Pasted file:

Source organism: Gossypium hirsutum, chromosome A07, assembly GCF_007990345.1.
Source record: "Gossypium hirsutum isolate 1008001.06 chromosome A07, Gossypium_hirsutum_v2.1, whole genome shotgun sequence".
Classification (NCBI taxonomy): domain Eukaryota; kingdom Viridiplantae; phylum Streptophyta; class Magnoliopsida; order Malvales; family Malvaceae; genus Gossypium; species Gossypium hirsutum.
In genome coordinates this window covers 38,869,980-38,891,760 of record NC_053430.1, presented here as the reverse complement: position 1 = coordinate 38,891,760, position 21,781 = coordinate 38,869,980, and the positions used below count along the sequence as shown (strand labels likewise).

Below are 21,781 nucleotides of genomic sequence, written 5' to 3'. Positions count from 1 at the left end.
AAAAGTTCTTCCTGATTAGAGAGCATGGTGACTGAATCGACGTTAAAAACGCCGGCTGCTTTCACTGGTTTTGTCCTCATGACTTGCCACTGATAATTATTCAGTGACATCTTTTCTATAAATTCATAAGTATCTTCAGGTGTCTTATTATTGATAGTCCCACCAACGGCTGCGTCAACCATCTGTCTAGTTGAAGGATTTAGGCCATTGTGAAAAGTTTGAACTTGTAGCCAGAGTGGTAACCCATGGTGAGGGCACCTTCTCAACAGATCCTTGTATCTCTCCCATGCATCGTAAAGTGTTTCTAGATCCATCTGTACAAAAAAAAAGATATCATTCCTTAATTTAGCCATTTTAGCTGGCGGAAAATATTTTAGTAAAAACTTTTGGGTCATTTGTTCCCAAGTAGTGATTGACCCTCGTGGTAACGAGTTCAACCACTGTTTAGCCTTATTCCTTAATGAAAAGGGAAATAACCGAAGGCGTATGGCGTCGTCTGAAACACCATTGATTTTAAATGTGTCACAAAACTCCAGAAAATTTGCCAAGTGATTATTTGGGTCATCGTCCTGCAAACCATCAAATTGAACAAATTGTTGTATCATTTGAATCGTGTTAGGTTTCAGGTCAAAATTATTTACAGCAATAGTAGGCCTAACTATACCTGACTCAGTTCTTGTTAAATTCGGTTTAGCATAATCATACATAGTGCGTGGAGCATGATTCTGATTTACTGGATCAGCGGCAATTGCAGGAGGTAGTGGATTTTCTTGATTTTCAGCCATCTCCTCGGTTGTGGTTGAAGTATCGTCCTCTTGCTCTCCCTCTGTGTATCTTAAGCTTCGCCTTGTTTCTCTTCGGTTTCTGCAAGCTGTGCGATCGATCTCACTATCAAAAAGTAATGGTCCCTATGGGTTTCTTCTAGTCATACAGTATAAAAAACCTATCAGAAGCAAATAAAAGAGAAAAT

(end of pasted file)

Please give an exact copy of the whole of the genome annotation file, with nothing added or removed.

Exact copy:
Source organism: Gossypium hirsutum, chromosome A07, assembly GCF_007990345.1.
Source record: "Gossypium hirsutum isolate 1008001.06 chromosome A07, Gossypium_hirsutum_v2.1, whole genome shotgun sequence".
Classification (NCBI taxonomy): domain Eukaryota; kingdom Viridiplantae; phylum Streptophyta; class Magnoliopsida; order Malvales; family Malvaceae; genus Gossypium; species Gossypium hirsutum.
In genome coordinates this window covers 38,869,980-38,891,760 of record NC_053430.1, presented here as the reverse complement: position 1 = coordinate 38,891,760, position 21,781 = coordinate 38,869,980, and the positions used below count along the sequence as shown (strand labels likewise).

Below are 21,781 nucleotides of genomic sequence, written 5' to 3'. Positions count from 1 at the left end.
AAAAGTTCTTCCTGATTAGAGAGCATGGTGACTGAATCGACGTTAAAAACGCCGGCTGCTTTCACTGGTTTTGTCCTCATGACTTGCCACTGATAATTATTCAGTGACATCTTTTCTATAAATTCATAAGTATCTTCAGGTGTCTTATTATTGATAGTCCCACCAACGGCTGCGTCAACCATCTGTCTAGTTGAAGGATTTAGGCCATTGTGAAAAGTTTGAACTTGTAGCCAGAGTGGTAACCCATGGTGAGGGCACCTTCTCAACAGATCCTTGTATCTCTCCCATGCATCGTAAAGTGTTTCTAGATCCATCTGTACAAAAAAAAAGATATCATTCCTTAATTTAGCCATTTTAGCTGGCGGAAAATATTTTAGTAAAAACTTTTGGGTCATTTGTTCCCAAGTAGTGATTGACCCTCGTGGTAACGAGTTCAACCACTGTTTAGCCTTATTCCTTAATGAAAAGGGAAATAACCGAAGGCGTATGGCGTCGTCTGAAACACCATTGATTTTAAATGTGTCACAAAACTCCAGAAAATTTGCCAAGTGATTATTTGGGTCATCGTCCTGCAAACCATCAAATTGAACAAATTGTTGTATCATTTGAATCGTGTTAGGTTTCAGGTCAAAATTATTTACAGCAATAGTAGGCCTAACTATACCTGACTCAGTTCTTGTTAAATTCGGTTTAGCATAATCATACATAGTGCGTGGAGCATGATTCTGATTTACTGGATCAGCGGCAATTGCAGGAGGTAGTGGATTTTCTTGATTTTCAGCCATCTCCTCGGTTGTGGTTGAAGTATCGTCCTCTTGCTCTCCCTCTGTGTATCTTAAGCTTCGCCTTGTTTCTCTTCGGTTTCTGCAAGCTGTGCGATCGATCTCACTATCAAAAAGTAATGGTCCCTATGGGTTTCTTCTAGTCATACAGTATAAAAAACCTATCAGAAGCAAATAAAAGAGAAAAT